So, Where’s My Robot?

Thoughts on Social Machine Learning

Why do machines need Social Learning?

As an introductory post, I thought I’d give a little motivation for Social Machine Learning and explain why it is one of the key challenges that stands in the way of Robots for Everyone…

By Robots for Everyone we’re talking about the commonsense version of robotics that the average consumer has in mind. Books and movies have long told us what these robots are going to do for us (clean our houses, do our chores, make our lives easier). But perhaps more importantly, these stories have also been about how these machines are supposed to interact with us and fit into our world. Thus, the average consumer expects that in the future they will have robots that will be able to communicate, cooperate, collaborate, and generally coexist in our human culture.

Several realms of academia and industry are actively at work toward the goal of consumer robotics, and future posts will go in to detail about some of these endevours. However, a key problem remains unsolved: social learning will be crucial to the successful application of robots in everyday human environments. Imagine a company building a ‘Helpful Assistant Robot’. It will be impossible for the company to pre-program at the factory all of the knowledge and skills these machines will need to be useful. What the ‘Helpful Assistant Robot’ really needs is the ability to learn new skills and tasks from everyday people, not robotics experts.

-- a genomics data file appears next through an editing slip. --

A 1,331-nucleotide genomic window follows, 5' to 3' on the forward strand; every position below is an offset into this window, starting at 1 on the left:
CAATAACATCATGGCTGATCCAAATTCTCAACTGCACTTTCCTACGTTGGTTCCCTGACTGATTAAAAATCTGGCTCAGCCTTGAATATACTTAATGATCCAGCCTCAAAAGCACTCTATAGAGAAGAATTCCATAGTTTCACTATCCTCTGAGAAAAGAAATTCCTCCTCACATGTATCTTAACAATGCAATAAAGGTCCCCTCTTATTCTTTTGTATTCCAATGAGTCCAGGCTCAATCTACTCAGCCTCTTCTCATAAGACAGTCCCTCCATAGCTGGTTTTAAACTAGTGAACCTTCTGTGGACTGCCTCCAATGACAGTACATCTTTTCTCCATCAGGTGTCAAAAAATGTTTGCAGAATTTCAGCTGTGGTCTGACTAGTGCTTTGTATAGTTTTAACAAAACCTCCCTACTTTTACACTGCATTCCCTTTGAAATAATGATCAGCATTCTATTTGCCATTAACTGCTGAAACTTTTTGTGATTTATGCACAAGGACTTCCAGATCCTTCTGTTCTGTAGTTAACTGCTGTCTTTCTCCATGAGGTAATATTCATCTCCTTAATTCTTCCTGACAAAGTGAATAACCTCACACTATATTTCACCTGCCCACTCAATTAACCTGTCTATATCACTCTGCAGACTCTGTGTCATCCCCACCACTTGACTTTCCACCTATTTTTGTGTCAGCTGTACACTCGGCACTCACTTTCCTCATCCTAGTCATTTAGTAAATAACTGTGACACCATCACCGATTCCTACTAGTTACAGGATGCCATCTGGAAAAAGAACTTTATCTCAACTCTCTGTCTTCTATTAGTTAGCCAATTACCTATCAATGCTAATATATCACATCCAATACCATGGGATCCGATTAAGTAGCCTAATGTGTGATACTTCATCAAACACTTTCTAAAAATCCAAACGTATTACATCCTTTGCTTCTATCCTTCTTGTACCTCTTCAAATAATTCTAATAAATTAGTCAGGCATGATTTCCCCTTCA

While recognizing the success of current machine learning techniques over the years, these techniques have not been designed for learning from non-expert people and are generally not suited for it ‘out of the box’. And, designing algorithms that are well-suited for human interaction is not generally a topic of standard Machine Learning (ML) research. Human interaction with technology is studied in entirely different fields (Human-Computer Interaction (HCI) and Human-Robot Interaction (HRI)).

And this brings us to Social Machine Learning. We, as a research community, need to bridge the gap between ML research and HCI/HRI research. My belief is that Machine Learning and Human-Machine Interaction can be mutually beneficial. The ability for a machine learning system to utilize and leverage social interaction should be thought of as more than just a good interface technique for people; it can positively impact the underlying learning mechanisms to let the system succeed in a real-time interactive learning session.

July 12th, 2006 Posted by | HCI, Machine Learning | no comments